Grandparents Under Fire for Pushing Sugar to the Grandkids

Dental caries is a significant problem. In fact, according to the United States Centers for Disease Control and Prevention, tooth decay is the most common chronic childhood disease. One in five kids ages 2 to 5 has at least one caries lesion in his or her primary teeth. And that rate more than doubles for kids of low-socioeconomic status.1

Caries, now considered a communicable disease, can result in pain and infections, and may interfere with speaking, eating, playing, and learning.1 The more a child ingests cariogenic treats and drinks, the greater the risk of tooth decay. In addition, such a diet also puts kids at higher risk of other health concerns, such as diabetes, obesity, and cardiovascular disease. (2)

ONE SOURCE OF THE PROBLEM

Even when parents are mindful of everything children put into their mouths, trouble can arise. After all, they can’t keep an eye on the kids 24/7. And if alternate caretakers, such as grandma and grandpa, dole out treats like there’s no tomorrow, all hell may just break loose.

Researchers from the University of Pittsburgh, West Virginia University, and the University of Michigan recently investigated factors influencing whether mothers communicate their concerns to grandparents who indulge children’s desire for sugar and carbs.3

From 2018 through 2020, they conducted interviews with 126 mothers of children aged 3 to 5 from Pennsylvania and West Virginia. Of the survey group, 72% of mothers reported that grandparents allowed their young kids to indulge in an abundance of foods and beverages known to cause decay. Many of the mothers surveyed were hesitant to confront their parents about the problem. Less than half were comfortable confronting in-laws.2,3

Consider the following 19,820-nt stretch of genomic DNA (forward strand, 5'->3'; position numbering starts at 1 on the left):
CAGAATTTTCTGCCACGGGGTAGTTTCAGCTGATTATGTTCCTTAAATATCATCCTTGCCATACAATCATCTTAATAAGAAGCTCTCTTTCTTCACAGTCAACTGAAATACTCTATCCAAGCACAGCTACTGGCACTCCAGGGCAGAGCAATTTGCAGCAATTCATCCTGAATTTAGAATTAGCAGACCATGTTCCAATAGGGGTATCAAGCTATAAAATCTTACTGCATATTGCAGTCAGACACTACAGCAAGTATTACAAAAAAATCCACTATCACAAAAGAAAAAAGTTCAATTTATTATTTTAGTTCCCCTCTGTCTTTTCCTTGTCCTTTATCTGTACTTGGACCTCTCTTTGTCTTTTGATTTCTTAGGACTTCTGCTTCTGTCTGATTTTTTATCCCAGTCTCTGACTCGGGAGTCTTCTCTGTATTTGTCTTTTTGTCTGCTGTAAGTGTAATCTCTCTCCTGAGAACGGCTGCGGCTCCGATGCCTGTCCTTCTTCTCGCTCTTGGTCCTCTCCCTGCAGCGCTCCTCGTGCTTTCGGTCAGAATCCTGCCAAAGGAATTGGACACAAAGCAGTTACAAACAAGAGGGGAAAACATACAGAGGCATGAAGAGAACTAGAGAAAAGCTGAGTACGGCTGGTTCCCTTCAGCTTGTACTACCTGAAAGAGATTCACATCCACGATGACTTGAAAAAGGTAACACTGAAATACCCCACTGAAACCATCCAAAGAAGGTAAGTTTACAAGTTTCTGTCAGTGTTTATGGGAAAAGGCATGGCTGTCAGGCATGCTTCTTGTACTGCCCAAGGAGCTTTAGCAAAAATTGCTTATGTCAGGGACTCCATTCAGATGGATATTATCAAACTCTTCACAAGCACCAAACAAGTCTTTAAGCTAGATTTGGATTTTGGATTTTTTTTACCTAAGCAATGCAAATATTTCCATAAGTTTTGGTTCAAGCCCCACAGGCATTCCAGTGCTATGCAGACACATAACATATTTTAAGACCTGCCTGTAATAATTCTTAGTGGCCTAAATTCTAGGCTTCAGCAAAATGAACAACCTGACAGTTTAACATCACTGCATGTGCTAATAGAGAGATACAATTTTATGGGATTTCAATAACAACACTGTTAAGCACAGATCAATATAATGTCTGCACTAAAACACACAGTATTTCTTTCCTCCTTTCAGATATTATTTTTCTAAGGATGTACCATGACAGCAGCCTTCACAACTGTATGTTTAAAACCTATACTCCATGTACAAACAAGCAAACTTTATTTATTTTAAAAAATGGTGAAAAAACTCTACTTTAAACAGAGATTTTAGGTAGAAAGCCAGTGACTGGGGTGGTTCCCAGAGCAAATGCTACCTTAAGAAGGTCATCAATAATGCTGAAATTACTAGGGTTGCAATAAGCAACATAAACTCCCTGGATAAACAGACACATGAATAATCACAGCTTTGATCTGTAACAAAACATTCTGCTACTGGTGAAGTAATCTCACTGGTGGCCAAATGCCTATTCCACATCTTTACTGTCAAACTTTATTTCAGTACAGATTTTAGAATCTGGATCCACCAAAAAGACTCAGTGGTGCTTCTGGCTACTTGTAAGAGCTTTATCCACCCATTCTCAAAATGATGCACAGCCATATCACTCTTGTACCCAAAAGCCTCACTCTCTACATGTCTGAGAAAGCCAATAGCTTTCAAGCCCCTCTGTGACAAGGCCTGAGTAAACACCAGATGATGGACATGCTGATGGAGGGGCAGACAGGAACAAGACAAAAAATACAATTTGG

The mothers reported that the factors affecting honest communication included the strength of the intergenerational relationship, how often the grandparents see the children, whether the mom depends on them for childcare, and the quantity of cariogenic foods and beverages provided by grandparents.

The researchers concluded that any initiatives designed to decrease childhood caries should factor in family relationship dynamics, which may need to be addressed if sugar-reduction interventions are to be successful.3

PREVENTIVE STRATEGIES

Aside from the oral health tug-of-war that may be involved in convincing elder caretakers to lay off the provision of sugary treats, caries is preventable. Creative options are abundantly available. Kid-friendly electric toothbrushes, designed for little hands and mouths, often come in bright colors with fun themes and characters to make brushing more of a game than a chore. Some of these “smart” toothbrushes are interactive, play music, and coach young brushers through the daily oral care regimen.

Fluoride toothpastes are available in a range of enticing flavors, such as bubblegum and berry. Designed for children, they tend to be milder than adult versions. Interdental cleaning is another important habit to establish and should begin as soon as teeth fit closely together.

While childhood caries continues to be an ever present danger, by using the right kinds of oral health aids, techniques — and limiting sugar consumption — kid’s teeth have a fighting chance. Even when grandma can’t help herself.

References

  1. United States Centers for Disease Control and Prevention. Children’s Dental Health.
  2. Medscape. Grandparents Are Ruining Their Grandkids’ Teeth.
  3. Burgette JM, Lu KC, Dahl ZT, et al. Factors affecting maternal decision making about grandparents’ cariogenic dietary choices for children. J Am Dent Assoc. 2023;154:122–129.
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